As many as 40% of US renters are at risk of losing their homes if the federal eviction moratorium established by theis not extended or renewed, according to Statista. The CARES Act’s eviction safeguard and is thought to have helped as many as 23 million US families (roughly one-third of all US renters) stay in their homes during the . Eviction notices are now legally allowed to proceed and evictions can begin starting Aug. 24.
Congressional Democrats introduced legislation Tuesday to address evictions, but it is the fourth such Democratic effort and the three before never made it to a vote. Thethat Senate Republicans introduced this week includes , but no mention of eviction relief for renters. Without a federal ban, housing advocates warn of a “tsunami of evictions.”
However, Treasury Secretary Steve Mnuchin and President Donald Trump said on Wednesday that a short-term extension of the federal eviction ban is in the works. Meanwhile, some landlords have already reportedly filed for evictions in violation of the law, even before the protection ended.
With August rent around the corner, where does this all leave you? Here’s what we know about evictions, protection laws and what kind of resources can help you ask your landlord for a reduced rent or extension. Note that this story is updated frequently as the situation develops. It’s intended to provide an overview, not to serve as financial advice.
What happens now that eviction protections have ended?
The federal CARES Act that was passed in March temporarily banned evictions and late fees until July 25. It also required a 30-day notice to vacate before you can be evicted.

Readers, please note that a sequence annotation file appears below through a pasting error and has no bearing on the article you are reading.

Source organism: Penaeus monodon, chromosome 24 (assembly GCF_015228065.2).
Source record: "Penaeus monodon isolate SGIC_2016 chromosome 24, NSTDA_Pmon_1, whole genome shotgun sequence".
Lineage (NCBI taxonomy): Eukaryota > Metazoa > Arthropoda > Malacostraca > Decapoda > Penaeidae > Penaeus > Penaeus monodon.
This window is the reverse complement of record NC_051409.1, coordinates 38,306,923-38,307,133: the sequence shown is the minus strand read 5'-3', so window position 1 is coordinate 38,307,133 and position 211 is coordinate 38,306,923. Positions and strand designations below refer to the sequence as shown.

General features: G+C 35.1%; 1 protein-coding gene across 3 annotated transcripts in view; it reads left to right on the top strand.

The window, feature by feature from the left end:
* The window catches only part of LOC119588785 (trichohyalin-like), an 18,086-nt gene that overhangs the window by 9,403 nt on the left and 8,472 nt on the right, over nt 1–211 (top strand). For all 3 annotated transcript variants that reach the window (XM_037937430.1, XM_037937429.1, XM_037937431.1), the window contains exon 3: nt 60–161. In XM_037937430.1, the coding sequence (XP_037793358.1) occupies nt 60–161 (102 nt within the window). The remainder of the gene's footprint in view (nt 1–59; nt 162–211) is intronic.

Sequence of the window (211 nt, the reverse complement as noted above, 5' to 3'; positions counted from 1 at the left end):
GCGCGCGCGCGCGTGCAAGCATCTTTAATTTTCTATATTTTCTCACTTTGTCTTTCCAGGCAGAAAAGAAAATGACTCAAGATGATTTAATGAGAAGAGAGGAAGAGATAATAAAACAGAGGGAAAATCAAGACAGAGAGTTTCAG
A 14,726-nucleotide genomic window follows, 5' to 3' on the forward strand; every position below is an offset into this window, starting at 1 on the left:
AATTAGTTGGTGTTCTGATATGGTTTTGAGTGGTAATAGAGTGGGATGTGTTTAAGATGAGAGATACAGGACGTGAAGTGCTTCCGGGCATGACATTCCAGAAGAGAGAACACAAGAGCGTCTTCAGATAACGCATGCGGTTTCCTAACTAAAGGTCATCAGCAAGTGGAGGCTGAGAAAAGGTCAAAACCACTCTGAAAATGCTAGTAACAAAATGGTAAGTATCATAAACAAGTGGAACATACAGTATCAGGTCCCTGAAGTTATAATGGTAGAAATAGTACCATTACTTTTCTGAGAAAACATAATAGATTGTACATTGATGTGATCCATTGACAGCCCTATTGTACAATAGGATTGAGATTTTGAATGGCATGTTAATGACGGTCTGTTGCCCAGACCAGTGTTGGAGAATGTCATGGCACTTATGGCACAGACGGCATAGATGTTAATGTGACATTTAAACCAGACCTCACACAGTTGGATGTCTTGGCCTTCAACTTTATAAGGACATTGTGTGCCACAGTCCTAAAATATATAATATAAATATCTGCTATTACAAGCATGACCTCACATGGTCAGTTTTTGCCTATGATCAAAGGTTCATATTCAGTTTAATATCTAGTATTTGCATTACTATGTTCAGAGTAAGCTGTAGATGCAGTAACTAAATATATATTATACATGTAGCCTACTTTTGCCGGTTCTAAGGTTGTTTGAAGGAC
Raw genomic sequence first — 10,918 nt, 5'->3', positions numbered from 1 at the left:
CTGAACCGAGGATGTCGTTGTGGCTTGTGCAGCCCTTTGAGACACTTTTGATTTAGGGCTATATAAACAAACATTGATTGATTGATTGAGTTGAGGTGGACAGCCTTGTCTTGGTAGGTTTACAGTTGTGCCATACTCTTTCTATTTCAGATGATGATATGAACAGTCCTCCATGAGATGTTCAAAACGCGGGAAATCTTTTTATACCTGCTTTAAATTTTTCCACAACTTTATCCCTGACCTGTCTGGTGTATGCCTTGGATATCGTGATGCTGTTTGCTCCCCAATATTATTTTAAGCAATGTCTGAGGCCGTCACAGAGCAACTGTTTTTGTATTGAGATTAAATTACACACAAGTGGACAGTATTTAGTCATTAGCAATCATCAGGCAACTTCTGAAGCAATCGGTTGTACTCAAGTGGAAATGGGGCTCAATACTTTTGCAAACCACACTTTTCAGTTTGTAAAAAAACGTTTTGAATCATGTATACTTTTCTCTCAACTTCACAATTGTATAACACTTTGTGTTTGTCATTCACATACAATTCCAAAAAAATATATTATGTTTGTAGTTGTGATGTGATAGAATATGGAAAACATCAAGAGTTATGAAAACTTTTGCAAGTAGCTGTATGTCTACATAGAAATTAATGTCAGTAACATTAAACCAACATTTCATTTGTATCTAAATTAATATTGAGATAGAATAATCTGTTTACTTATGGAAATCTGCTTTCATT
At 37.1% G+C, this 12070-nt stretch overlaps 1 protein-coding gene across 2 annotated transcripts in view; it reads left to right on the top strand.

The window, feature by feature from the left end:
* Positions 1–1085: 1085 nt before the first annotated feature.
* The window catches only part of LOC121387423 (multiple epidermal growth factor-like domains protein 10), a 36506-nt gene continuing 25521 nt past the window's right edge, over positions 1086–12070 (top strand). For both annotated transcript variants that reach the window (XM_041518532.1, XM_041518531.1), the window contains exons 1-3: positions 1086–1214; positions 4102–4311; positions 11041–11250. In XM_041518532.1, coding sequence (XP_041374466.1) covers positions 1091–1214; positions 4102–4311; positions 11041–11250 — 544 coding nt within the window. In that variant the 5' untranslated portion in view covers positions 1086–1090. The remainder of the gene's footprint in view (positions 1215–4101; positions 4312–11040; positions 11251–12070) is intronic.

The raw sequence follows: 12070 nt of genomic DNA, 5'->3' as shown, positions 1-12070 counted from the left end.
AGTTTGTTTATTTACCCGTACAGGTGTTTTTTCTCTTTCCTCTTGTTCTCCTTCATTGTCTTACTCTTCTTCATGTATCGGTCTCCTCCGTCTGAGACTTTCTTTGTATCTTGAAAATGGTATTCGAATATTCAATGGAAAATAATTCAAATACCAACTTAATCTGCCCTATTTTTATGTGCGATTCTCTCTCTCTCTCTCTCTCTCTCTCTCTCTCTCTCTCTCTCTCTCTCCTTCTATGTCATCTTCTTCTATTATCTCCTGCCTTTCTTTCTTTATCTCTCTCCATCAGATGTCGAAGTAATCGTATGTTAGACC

If you live in a property covered by the CARES Act, landlords can now legally ask you to leave and start charging late fees, but the soonest they can legally file an eviction to force you to leave is Aug. 24. As long as Congress passes an extension or renewal of the eviction ban before Aug. 24 — which seems likely — tenants who are behind on rent should continue to be temporarily able to remain in their homes.
Does the Aug. 24 eviction stay apply to you?
The CARES Act protected only about one-third of rental properties in the US: specifically, those that received federal funds or were financed under a federal program like Fannie Mae or Freddie Mac. It isn’t clear if Congress will broaden the scope of properties covered under law.
Here’s where things get tricky: If your landlord owns your building outright or financed the property without going through the handful of federal programs that guarantee most mortgages and doesn’t get any government assistance like Section 8 money, the CARES Act didn’t apply to your situation.
For tenants of single-family homes or of apartments in buildings with four or fewer units, it’s going to be tough to find out whether this or a similar law applies to you. But if you live in a multifamily property with five or more units, there’s a tool published by the National Low Income Housing Coalition that’s designed to tell you if the property where you live was covered under the CARES Act. Just enter your ZIP code and scroll through the list of properties looking for yours. (Searching within the page didn’t work for us.)